KABUL, Afghanistan – Afghan officials said Tuesday that President Hamid Karzai would clear the way for a long-term security pact with the United States after receiving assurances that President Obama would issue a contrite letter acknowledging U.S. military mistakes in Afghanistan and vowing not to repeat them.
Karzai’s spokesman, Aimal Faizi, said that, in return for the letter, the Afghan leader would change course and accept wording allowing U.S.-led raids on Afghan homes under “extraordinary circumstances” to save the lives of U.S. soldiers. Just two days earlier, Afghan officials had said that the issue had effectively stalemated talks over a broader bilateral security agreement, which would establish a framework for the continued presence of U.S. troops in Afghanistan after the current 2014 deadline for Western troop withdrawal.
The Afghans said that the breakthrough had come during a phone call by U.S. Secretary of State John F. Kerry to Karzai on Tuesday. Kerry initially offered to write the letter, and Karzai said he would compromise if Obama sent it instead – a stipulation to which Kerry agreed, according to Faizi.
A spokesman for the U.S. Embassy, Robert Hilton, would not comment on details of the negotiations. And the White House spokesman, Jay Carney, would not comment on whether Obama had agreed to such terms.
Even if both sides agree on a final wording for the security deal, the Afghans have made their final approval contingent on a vote this week by a loya jirga – a grand council of Afghan elders. Any wording allowing raids on Afghan homes is likely to be met negatively at the meeting, given the deep outrage such missions have caused for years. But Faizi said that such a letter from Obama would help win critics over.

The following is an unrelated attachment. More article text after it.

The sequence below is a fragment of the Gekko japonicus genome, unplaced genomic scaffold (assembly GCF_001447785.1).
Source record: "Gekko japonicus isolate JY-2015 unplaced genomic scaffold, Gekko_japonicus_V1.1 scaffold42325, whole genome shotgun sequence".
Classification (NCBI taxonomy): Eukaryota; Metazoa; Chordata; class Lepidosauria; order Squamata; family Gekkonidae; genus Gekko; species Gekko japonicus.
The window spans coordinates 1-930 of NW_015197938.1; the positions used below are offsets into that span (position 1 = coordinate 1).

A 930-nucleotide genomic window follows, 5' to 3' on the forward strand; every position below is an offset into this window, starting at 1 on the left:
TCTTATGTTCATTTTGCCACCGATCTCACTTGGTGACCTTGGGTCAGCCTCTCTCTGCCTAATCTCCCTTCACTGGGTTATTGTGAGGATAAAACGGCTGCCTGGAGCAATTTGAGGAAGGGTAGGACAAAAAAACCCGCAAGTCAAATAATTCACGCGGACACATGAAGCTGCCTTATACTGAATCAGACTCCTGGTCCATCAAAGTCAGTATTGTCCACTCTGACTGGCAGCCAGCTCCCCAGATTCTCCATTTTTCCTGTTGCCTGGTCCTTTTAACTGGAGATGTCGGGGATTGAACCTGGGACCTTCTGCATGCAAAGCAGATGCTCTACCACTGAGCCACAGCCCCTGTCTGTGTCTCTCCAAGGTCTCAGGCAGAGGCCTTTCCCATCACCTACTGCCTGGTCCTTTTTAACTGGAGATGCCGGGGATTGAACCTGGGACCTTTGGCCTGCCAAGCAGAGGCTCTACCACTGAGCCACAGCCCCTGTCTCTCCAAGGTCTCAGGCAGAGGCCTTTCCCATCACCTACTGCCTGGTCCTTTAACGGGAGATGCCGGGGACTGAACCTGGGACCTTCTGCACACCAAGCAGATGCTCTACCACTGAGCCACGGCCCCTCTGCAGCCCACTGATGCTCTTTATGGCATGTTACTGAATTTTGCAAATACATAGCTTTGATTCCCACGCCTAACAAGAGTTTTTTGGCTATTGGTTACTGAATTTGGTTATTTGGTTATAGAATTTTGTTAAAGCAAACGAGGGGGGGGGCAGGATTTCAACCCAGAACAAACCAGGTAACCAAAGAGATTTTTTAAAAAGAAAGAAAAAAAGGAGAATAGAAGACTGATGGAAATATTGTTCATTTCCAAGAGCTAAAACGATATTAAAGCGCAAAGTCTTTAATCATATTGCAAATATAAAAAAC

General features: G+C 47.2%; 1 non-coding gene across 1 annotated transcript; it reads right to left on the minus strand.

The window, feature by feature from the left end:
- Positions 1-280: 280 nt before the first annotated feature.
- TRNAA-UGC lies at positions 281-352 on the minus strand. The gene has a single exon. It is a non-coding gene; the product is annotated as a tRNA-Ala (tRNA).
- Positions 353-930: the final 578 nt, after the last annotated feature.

Carney nodded to the council’s potential deal-breaker role in his comments Tuesday. “There are ongoing negotiations,” he said. “I would simply say this agreement is not reached until it goes through the loya jirga.”
U.S. commanders have insisted that home raids are critical to the fight against al-Qaida and similar extremists hiding in Afghanistan. But such raids are deeply offensive to the Afghan public, and Karzai has long insisted that only Afghan forces be allowed to conduct them.
Faizi made it clear that the Afghans had a very detailed understanding of what they expected a letter from Obama to say, and that without this, there would be no deal.
The letter would clarify exactly what was meant by “extraordinary circumstances” justifying home raids, and go beyond that, as well. “The idea was to indeed mention that there were mistakes made in the conduct of military operations in the past, in the conduct of military operations by United States forces in the last decade, and that Afghans have suffered, and that we understand the pain and therefore we give assurances and make sure those mistakes are not repeated,” Faizi said, summarizing what Karzai expected Obama to say in the letter.
While Faizi declined to characterize that as a letter of apology, many would likely view it that way, and it was unclear how far Obama would be willing to go to provide a letter that would satisy Karzai’s demands.